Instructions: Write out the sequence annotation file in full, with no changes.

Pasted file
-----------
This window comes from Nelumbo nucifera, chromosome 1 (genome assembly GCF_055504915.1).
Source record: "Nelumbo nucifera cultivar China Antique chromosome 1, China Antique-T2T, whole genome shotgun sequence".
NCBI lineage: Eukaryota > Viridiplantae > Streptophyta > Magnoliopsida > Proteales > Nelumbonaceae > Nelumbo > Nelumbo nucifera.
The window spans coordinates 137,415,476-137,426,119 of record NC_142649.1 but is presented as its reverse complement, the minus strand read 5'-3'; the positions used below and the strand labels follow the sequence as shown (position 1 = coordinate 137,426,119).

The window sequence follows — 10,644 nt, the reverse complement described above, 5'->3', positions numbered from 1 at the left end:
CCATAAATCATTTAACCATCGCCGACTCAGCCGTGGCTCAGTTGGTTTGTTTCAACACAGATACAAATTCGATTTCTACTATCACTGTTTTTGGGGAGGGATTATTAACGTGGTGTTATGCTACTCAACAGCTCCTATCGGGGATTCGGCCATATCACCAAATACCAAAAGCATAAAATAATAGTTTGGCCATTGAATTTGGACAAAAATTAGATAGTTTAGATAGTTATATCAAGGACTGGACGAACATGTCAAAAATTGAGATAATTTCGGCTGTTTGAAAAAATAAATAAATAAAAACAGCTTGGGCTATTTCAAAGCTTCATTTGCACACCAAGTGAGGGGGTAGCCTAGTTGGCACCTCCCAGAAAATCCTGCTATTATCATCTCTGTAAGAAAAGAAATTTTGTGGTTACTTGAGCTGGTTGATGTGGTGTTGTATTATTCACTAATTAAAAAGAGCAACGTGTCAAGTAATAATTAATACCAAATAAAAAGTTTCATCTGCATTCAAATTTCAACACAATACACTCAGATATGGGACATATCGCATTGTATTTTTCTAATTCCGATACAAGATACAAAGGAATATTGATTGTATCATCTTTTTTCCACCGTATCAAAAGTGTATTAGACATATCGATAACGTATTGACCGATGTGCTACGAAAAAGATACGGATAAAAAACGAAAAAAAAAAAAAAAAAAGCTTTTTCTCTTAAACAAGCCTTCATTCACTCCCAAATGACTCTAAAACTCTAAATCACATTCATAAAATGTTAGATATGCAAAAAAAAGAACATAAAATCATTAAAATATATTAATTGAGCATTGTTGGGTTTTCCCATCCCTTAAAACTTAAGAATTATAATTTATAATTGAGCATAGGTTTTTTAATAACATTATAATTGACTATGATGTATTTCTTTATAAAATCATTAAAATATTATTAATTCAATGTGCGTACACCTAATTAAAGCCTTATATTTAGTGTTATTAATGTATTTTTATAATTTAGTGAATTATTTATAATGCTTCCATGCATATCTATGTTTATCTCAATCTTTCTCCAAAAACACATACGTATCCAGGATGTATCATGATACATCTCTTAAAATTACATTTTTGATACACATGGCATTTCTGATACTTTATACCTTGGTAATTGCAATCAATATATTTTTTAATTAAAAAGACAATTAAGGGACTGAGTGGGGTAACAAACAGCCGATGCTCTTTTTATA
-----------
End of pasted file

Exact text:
This window comes from Nelumbo nucifera, chromosome 1 (genome assembly GCF_055504915.1).
Source record: "Nelumbo nucifera cultivar China Antique chromosome 1, China Antique-T2T, whole genome shotgun sequence".
NCBI lineage: Eukaryota > Viridiplantae > Streptophyta > Magnoliopsida > Proteales > Nelumbonaceae > Nelumbo > Nelumbo nucifera.
The window spans coordinates 137,415,476-137,426,119 of record NC_142649.1 but is presented as its reverse complement, the minus strand read 5'-3'; the positions used below and the strand labels follow the sequence as shown (position 1 = coordinate 137,426,119).

The window sequence follows — 10,644 nt, the reverse complement described above, 5'->3', positions numbered from 1 at the left end:
CCATAAATCATTTAACCATCGCCGACTCAGCCGTGGCTCAGTTGGTTTGTTTCAACACAGATACAAATTCGATTTCTACTATCACTGTTTTTGGGGAGGGATTATTAACGTGGTGTTATGCTACTCAACAGCTCCTATCGGGGATTCGGCCATATCACCAAATACCAAAAGCATAAAATAATAGTTTGGCCATTGAATTTGGACAAAAATTAGATAGTTTAGATAGTTATATCAAGGACTGGACGAACATGTCAAAAATTGAGATAATTTCGGCTGTTTGAAAAAATAAATAAATAAAAACAGCTTGGGCTATTTCAAAGCTTCATTTGCACACCAAGTGAGGGGGTAGCCTAGTTGGCACCTCCCAGAAAATCCTGCTATTATCATCTCTGTAAGAAAAGAAATTTTGTGGTTACTTGAGCTGGTTGATGTGGTGTTGTATTATTCACTAATTAAAAAGAGCAACGTGTCAAGTAATAATTAATACCAAATAAAAAGTTTCATCTGCATTCAAATTTCAACACAATACACTCAGATATGGGACATATCGCATTGTATTTTTCTAATTCCGATACAAGATACAAAGGAATATTGATTGTATCATCTTTTTTCCACCGTATCAAAAGTGTATTAGACATATCGATAACGTATTGACCGATGTGCTACGAAAAAGATACGGATAAAAAACGAAAAAAAAAAAAAAAAAAGCTTTTTCTCTTAAACAAGCCTTCATTCACTCCCAAATGACTCTAAAACTCTAAATCACATTCATAAAATGTTAGATATGCAAAAAAAAGAACATAAAATCATTAAAATATATTAATTGAGCATTGTTGGGTTTTCCCATCCCTTAAAACTTAAGAATTATAATTTATAATTGAGCATAGGTTTTTTAATAACATTATAATTGACTATGATGTATTTCTTTATAAAATCATTAAAATATTATTAATTCAATGTGCGTACACCTAATTAAAGCCTTATATTTAGTGTTATTAATGTATTTTTATAATTTAGTGAATTATTTATAATGCTTCCATGCATATCTATGTTTATCTCAATCTTTCTCCAAAAACACATACGTATCCAGGATGTATCATGATACATCTCTTAAAATTACATTTTTGATACACATGGCATTTCTGATACTTTATACCTTGGTAATTGCAATCAATATATTTTTTAATTAAAAAGACAATTAAGGGACTGAGTGGGGTAACAAACAGCCGATGCTCTTTTTATA